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Tag: Virginia Spiraea

The content below has been tagged with the term “Virginia Spiraea.”

Articles

  • Enduring investments

    August 23, 2014 | 1 minute read

    During September and October of 2013, staff from the Tennessee Ecological Services Field Office enjoyed opportunities to assist botanists from the Tennessee Division of Natural Areas – Natural Heritage Program as they monitored populations of Virginia spiraea (Spiraea virginiana) in Tennessee. This species is found in the states of Alabama, Georgia, Kentucky, North Carolina, Ohio, Tennessee, Virginia, and West Virginia on flood-scoured cobble and boulder bars and bedrock outcrops, shaped by streams draining the rugged terrain of Southern Appalachia.  Learn more...

  • White flowers with many stamen burst from a shrub much like a hydrangea bush
    Information icon Virginia spiraea, Walker County, Georgia. Photo © Alan Cressler, used with permission.

    Hunt for Imperiled Plant Leads to Little Tennessee River Discovery

    June 16, 2008 | 3 minute read

    In late May, a team of biologists canoeing the Little Tennessee River discovered two new patches of the federally-protected Virginia spiraea plant growing on the river’s banks. The search was part of an effort to catalog where the rare plant is found along the river, and it also confirmed the plant’s continued presence at four spots where it was previously known to occur. “Knowing where these plants are means we know where to focus our time and energy in conserving the species,” said Dennis Desmond, search organizer and land stewardship coordinator for the Land Trust for the Little Tennessee.  Learn more...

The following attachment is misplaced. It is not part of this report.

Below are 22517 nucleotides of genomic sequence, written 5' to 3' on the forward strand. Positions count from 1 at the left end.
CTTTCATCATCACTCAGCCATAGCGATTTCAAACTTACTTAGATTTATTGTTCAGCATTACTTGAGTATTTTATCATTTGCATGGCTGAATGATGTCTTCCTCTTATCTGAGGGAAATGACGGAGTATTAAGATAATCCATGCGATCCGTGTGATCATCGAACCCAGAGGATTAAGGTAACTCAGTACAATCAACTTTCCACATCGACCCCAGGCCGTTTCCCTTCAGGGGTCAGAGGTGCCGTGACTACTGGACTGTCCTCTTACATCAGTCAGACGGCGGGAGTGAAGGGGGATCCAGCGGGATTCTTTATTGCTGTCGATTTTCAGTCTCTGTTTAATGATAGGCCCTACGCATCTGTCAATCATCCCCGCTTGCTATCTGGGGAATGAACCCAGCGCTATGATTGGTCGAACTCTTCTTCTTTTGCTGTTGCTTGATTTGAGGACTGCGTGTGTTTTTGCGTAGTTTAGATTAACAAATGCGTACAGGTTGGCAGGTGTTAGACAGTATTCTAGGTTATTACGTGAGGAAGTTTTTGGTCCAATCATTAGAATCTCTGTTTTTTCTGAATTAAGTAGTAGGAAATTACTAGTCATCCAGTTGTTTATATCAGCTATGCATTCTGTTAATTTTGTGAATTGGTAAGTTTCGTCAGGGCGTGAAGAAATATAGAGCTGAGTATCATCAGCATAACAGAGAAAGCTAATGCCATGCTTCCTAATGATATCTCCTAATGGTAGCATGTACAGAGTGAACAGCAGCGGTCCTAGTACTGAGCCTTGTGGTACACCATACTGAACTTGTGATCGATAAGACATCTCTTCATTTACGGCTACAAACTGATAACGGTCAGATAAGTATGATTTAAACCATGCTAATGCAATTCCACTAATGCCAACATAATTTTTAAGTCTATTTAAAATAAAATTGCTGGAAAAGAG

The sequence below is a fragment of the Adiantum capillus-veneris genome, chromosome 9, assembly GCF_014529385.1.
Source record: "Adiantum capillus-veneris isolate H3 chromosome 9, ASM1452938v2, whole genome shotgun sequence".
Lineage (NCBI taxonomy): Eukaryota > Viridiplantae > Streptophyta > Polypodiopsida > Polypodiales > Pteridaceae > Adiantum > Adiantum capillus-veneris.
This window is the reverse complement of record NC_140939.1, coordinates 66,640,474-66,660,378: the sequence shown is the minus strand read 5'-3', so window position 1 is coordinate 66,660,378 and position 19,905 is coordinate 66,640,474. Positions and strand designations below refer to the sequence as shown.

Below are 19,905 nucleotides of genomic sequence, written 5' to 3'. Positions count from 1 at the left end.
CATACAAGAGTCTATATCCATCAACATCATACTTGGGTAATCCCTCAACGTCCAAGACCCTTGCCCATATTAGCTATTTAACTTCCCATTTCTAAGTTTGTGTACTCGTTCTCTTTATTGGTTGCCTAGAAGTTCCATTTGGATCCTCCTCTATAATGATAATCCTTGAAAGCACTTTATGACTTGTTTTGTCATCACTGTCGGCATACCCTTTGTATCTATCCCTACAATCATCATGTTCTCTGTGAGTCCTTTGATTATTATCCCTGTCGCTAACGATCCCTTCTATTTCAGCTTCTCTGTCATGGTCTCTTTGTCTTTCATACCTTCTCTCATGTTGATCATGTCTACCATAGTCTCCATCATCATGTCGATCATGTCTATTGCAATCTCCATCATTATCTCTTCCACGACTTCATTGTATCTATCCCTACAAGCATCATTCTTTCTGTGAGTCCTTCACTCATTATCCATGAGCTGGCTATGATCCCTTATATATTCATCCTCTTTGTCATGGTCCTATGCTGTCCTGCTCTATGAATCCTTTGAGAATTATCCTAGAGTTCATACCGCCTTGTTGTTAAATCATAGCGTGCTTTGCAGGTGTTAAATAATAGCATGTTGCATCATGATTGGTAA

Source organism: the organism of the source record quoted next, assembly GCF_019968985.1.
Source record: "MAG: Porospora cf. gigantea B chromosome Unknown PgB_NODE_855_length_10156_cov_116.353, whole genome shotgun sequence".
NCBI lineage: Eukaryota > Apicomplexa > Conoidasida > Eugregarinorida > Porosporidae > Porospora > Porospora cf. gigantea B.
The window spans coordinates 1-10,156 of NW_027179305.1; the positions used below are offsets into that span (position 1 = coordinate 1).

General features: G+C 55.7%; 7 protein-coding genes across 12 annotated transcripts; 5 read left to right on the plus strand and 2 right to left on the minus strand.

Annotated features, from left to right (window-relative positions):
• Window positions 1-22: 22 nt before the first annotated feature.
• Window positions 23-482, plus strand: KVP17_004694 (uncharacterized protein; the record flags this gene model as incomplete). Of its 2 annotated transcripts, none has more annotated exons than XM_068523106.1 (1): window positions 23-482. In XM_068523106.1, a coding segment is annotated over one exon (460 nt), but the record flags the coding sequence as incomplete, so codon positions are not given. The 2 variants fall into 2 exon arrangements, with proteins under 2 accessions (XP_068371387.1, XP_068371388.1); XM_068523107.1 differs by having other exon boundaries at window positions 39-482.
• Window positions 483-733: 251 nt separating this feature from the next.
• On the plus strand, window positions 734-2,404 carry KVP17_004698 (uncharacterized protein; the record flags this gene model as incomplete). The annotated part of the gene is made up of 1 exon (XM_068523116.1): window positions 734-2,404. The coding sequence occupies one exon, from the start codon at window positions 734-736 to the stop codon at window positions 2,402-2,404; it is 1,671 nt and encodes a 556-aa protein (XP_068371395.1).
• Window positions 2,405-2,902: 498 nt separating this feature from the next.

Podcasts

  • Tall stems extending from the forest floor give way to bright white dangling flowers.
    Information icon White fringeless orchid. Photo by USFWS.

    North Carolina receives bog conservation grant

    August 24, 2015 | 2 minute read

    Transcript Greetings and welcome to the Southern Appalachian Creature Feature. The U.S. Fish and Wildlife Service recently announced 37.2 million dollars in grants to 20 states to support the conservation of threatened and endangered species across the nation, and a portion of that money is coming to the southern Appalachians. The North Carolina Plant Conservation Program is receiving more than $41,000 to help acquire seven Henderson County acres that are home to an endangered and a threatened plant.  Learn more...

  • Biologists look at clippings of an endangered plant
    Mary Frazer and Dennis Herman looking at Virginia spiraea. Photo by Gary Peeples, USFWS.

    Biologists search for rare plant along the Little Tennessee River

    November 16, 2008 | 3 minute read

    Transcript Good morning and welcome to the Southern Appalachian Creature Feature. This week, we’ll look at an effort to track an imperiled plant known from the banks of the Little Tennessee River. In late May, a team of biologists canoeing the Little Tennessee River discovered two new patches of the federally-protected Virginia spiraea plant growing on the river’s banks. Virginia spiraea was listed as threatened by the U.S. Fish and Wildlife Service in 1990, and today it’s found in seven states across Appalachia from West Virginia to Georgia, including seven counties in North Carolina.  Learn more...

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